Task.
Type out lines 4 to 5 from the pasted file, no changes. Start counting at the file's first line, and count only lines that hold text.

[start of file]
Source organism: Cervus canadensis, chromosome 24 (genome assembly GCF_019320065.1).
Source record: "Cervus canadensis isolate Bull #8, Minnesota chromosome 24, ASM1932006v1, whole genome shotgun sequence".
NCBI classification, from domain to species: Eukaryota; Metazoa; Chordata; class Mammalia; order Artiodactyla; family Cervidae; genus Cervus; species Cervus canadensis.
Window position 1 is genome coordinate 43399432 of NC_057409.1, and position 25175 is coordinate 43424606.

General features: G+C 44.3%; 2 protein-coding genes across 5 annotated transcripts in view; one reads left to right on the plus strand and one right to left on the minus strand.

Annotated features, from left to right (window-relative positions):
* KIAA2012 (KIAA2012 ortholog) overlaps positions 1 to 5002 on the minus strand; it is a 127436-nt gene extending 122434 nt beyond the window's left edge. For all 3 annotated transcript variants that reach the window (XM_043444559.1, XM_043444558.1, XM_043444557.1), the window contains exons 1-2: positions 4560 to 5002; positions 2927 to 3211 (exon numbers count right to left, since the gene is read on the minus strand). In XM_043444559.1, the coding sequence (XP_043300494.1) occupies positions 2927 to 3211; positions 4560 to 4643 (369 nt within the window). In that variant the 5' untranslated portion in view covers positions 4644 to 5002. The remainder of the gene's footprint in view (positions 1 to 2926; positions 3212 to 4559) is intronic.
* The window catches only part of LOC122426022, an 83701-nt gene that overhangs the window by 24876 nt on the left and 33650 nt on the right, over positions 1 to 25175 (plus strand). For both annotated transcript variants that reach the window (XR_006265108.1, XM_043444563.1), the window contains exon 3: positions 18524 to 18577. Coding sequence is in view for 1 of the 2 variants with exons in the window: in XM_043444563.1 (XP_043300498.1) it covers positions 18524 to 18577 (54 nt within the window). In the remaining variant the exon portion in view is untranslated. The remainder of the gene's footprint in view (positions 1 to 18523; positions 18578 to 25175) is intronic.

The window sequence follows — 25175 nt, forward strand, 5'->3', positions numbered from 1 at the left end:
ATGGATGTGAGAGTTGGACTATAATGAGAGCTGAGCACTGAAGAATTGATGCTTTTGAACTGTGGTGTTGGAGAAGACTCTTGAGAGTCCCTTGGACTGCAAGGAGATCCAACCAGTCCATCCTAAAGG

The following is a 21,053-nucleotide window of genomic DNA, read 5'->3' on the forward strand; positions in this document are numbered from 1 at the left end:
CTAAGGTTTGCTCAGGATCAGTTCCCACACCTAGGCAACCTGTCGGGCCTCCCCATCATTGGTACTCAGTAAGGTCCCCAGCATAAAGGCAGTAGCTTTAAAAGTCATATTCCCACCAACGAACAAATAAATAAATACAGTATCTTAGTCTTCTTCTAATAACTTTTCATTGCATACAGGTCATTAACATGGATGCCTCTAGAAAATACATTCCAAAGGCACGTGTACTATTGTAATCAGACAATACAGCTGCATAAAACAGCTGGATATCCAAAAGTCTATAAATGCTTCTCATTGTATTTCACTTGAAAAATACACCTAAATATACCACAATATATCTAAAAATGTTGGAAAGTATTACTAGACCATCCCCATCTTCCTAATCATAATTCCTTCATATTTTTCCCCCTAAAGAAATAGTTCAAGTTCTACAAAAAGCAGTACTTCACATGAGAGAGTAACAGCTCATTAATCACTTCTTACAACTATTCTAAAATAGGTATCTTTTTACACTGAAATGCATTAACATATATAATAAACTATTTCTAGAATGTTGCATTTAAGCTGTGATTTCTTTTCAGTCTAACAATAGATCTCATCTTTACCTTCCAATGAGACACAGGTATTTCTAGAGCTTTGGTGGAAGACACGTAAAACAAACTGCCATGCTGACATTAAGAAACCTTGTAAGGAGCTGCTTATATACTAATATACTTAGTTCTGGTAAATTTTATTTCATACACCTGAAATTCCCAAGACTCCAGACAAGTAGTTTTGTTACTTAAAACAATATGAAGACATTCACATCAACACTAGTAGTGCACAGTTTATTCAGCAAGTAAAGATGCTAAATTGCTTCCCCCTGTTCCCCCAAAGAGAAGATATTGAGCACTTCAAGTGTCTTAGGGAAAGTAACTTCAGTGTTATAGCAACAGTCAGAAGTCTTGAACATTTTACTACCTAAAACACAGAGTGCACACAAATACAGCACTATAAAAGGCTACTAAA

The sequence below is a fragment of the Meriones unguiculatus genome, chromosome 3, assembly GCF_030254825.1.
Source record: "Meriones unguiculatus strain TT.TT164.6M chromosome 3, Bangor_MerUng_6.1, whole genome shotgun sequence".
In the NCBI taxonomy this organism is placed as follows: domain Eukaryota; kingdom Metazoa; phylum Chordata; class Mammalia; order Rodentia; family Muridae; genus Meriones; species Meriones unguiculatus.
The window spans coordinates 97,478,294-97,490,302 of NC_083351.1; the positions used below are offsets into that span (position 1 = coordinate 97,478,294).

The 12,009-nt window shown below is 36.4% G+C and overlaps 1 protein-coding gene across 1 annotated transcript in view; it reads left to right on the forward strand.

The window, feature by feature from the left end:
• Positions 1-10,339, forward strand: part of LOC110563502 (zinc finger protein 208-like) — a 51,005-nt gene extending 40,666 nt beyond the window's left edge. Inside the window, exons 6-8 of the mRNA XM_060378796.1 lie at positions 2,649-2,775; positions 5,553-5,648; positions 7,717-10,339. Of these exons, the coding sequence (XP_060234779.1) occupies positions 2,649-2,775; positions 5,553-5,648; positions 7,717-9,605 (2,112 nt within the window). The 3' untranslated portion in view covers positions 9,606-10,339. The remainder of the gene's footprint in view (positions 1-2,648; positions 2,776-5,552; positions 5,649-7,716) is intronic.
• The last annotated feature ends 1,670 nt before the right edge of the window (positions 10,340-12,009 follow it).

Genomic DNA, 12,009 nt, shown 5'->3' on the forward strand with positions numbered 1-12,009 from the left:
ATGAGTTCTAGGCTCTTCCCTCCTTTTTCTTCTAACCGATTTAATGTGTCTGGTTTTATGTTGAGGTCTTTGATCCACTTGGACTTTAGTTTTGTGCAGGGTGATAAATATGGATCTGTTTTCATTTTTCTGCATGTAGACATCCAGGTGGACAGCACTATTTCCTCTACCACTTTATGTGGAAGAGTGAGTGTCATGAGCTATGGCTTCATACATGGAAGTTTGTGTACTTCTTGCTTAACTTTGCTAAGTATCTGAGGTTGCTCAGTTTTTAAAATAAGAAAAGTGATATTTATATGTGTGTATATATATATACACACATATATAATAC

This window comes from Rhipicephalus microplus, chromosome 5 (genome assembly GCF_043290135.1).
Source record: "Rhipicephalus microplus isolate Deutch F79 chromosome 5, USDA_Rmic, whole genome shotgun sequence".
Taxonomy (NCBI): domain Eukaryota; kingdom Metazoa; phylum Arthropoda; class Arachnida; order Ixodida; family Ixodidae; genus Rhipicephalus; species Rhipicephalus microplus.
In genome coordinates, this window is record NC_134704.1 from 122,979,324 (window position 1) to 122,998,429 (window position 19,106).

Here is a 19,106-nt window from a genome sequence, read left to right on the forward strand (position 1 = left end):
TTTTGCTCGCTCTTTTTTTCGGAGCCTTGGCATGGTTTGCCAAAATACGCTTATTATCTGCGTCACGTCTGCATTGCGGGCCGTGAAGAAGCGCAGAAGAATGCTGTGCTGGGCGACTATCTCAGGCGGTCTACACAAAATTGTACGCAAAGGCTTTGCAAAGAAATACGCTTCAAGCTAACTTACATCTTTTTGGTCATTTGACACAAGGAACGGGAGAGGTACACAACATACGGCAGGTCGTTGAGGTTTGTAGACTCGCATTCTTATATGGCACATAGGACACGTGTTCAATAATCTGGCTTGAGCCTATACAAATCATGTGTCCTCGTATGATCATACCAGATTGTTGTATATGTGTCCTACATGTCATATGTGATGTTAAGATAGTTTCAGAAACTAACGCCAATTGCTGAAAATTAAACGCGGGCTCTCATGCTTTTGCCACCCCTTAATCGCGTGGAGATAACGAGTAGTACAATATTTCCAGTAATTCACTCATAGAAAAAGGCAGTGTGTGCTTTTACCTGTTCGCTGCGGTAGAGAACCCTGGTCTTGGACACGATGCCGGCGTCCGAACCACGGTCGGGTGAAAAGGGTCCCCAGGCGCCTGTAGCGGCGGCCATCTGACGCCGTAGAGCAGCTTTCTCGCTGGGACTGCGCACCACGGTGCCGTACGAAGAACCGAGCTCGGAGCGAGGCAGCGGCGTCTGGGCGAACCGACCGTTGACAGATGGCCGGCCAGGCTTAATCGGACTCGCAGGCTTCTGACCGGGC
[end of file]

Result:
Window position 1 is genome coordinate 43399432 of NC_057409.1, and position 25175 is coordinate 43424606.

General features: G+C 44.3%; 2 protein-coding genes across 5 annotated transcripts in view; one reads left to right on the plus strand and one right to left on the minus strand.